Comment by Paul Barratt
It is ironic that, as announced in this morning’s edition of The Age (see here), the world champion payer of kick-backs to Saddam Hussein now has "key responsibility" for enforcing sanctions against Iran - the "crippling sanctions” which Hillary Clinton in particular has been so keen to see from the moment she became Secretary of State.
This development causes me considerable sadness because during the early years of the Islamic Revolution and into the 1980s I was involved as Deputy Secretary of the Department of Trade, reporting to a very strong Minister (and Deputy Prime Minister) Doug Anthony, in decisions that, unlike most Western countries, we would maintain diplomatic relations with Iran, would keep our Embassy open, and would keep the Trade office therein open. We maintained business as usual throughout the most turbulent years of the revolution, including during the 1979 US Embassy hostage crisis. We managed to maintain the principle that the Australian national interest was separate and distinct from anyone else's national interest, and a matter for us to decide, right up to the George W. Bush era when the Howard Government threw it all away (and in so doing reduced our usefulness to our American ally as well as ourselves).
It causes me pain also because we are participating in sanctions which
(1) Have no valid basis. Under the Nuclear Non-Proliferation Treaty, Iran is entitled to enrich uranium for peaceful purposes, and the only legitimate objective for the international community is to get Iran to live up to its obligations under the Treaty (permit effective IAIA inspections), not to force them to abandon enrichment.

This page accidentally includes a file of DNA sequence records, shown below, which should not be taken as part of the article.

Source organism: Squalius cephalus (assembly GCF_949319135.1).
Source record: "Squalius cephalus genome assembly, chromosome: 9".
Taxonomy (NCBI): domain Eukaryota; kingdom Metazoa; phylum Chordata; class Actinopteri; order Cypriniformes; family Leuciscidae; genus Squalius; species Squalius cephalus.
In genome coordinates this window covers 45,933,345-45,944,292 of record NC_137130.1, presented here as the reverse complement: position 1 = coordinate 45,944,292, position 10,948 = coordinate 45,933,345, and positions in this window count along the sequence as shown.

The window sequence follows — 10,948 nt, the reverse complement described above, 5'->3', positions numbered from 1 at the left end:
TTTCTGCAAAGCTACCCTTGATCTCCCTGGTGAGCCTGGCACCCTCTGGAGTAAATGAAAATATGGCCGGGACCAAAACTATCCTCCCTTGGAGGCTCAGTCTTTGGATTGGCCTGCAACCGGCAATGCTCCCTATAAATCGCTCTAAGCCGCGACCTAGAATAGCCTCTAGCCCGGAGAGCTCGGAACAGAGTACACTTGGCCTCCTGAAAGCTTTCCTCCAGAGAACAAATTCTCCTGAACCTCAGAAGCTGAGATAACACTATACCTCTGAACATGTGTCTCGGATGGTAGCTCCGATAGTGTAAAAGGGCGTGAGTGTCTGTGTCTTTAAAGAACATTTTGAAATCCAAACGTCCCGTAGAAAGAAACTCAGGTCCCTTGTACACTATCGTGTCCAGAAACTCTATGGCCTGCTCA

(2) Will produce no useful outcome. Iran simply will not agree, for reasons of history and national interest, and some reasons specific to the history of its nuclear relations with the West – see my November 2009 post on Australia Observer which summarises the reasons why.
(3) Accordingly, will impose poverty and misery on ordinary Iranians without producing any useful outcomes, even by the standards of those who want to force Iran to abandon the pursuit of an independent nuclear fuel cycle.
These sanctions are about US politics, not international security, and indeed they are more likely to undermine international security by raising the likelihood of conflict breaking out unintentionally. To take just one scenario, read my April 2009 post Choke point: the Strait of Hormuz.